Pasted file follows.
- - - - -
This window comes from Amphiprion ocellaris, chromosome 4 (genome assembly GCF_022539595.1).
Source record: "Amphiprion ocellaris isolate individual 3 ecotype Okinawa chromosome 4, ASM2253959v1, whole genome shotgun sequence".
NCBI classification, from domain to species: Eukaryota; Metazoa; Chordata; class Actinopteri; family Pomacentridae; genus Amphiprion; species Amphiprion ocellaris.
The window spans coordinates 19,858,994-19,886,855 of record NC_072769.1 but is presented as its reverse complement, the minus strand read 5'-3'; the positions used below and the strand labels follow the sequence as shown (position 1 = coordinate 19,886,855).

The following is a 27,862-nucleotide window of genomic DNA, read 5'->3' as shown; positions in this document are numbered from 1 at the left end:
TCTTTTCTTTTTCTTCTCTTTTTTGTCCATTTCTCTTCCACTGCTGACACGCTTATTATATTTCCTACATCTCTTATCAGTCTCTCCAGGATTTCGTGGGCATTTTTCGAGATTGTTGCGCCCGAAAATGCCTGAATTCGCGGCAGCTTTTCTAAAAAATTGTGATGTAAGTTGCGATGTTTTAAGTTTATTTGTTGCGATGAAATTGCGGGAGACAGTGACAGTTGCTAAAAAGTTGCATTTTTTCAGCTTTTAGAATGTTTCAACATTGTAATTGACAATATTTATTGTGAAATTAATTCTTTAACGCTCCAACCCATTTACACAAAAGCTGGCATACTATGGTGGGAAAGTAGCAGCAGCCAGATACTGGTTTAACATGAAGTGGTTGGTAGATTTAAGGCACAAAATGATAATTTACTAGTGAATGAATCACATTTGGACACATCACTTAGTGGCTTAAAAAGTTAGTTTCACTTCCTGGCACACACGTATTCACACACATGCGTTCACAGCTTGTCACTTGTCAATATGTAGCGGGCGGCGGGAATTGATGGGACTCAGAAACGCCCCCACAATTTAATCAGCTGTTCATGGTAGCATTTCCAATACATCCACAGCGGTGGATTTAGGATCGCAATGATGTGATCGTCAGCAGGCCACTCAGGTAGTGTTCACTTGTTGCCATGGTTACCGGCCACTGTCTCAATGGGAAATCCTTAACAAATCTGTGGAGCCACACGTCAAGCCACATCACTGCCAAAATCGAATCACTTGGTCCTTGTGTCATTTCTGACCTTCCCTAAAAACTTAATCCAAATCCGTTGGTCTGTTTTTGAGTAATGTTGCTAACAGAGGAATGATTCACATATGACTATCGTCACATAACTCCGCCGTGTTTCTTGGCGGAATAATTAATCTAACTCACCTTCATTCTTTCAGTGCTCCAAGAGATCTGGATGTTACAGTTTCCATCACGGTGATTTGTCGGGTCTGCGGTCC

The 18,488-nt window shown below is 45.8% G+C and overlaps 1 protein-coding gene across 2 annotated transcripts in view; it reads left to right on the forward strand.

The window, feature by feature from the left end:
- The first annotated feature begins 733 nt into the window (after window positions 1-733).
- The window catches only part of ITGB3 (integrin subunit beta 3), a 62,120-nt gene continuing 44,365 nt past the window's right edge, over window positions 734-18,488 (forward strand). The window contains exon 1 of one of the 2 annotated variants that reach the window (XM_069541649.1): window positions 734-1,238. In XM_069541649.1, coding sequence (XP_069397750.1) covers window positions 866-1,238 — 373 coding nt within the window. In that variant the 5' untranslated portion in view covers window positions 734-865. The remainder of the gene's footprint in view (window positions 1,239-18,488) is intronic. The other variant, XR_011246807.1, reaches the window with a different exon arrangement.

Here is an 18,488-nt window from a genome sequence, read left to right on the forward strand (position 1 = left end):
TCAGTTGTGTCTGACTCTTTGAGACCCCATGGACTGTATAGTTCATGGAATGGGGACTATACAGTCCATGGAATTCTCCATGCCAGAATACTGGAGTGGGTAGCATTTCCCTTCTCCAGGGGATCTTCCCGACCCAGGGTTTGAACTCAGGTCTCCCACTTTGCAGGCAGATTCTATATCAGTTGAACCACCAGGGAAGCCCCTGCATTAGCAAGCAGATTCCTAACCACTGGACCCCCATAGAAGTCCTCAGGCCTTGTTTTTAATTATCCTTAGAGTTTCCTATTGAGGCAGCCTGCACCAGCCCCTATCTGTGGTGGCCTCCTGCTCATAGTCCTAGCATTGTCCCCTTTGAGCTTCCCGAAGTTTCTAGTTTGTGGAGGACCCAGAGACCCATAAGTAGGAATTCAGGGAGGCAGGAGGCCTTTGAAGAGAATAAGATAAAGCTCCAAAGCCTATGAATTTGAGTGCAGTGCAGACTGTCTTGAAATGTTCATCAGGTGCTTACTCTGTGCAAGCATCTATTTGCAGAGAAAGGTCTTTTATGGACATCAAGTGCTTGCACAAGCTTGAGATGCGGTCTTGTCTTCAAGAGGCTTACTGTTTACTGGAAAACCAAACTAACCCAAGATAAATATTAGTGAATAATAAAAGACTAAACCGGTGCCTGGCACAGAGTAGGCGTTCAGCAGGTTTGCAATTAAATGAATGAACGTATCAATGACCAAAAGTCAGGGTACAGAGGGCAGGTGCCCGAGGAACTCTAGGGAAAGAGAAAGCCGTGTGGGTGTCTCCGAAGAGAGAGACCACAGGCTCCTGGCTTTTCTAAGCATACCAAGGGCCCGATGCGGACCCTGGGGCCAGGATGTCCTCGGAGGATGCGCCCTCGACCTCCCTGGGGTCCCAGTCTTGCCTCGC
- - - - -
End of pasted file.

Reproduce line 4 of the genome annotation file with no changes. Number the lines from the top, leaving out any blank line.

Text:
The window spans coordinates 19,858,994-19,886,855 of record NC_072769.1 but is presented as its reverse complement, the minus strand read 5'-3'; the positions used below and the strand labels follow the sequence as shown (position 1 = coordinate 19,886,855).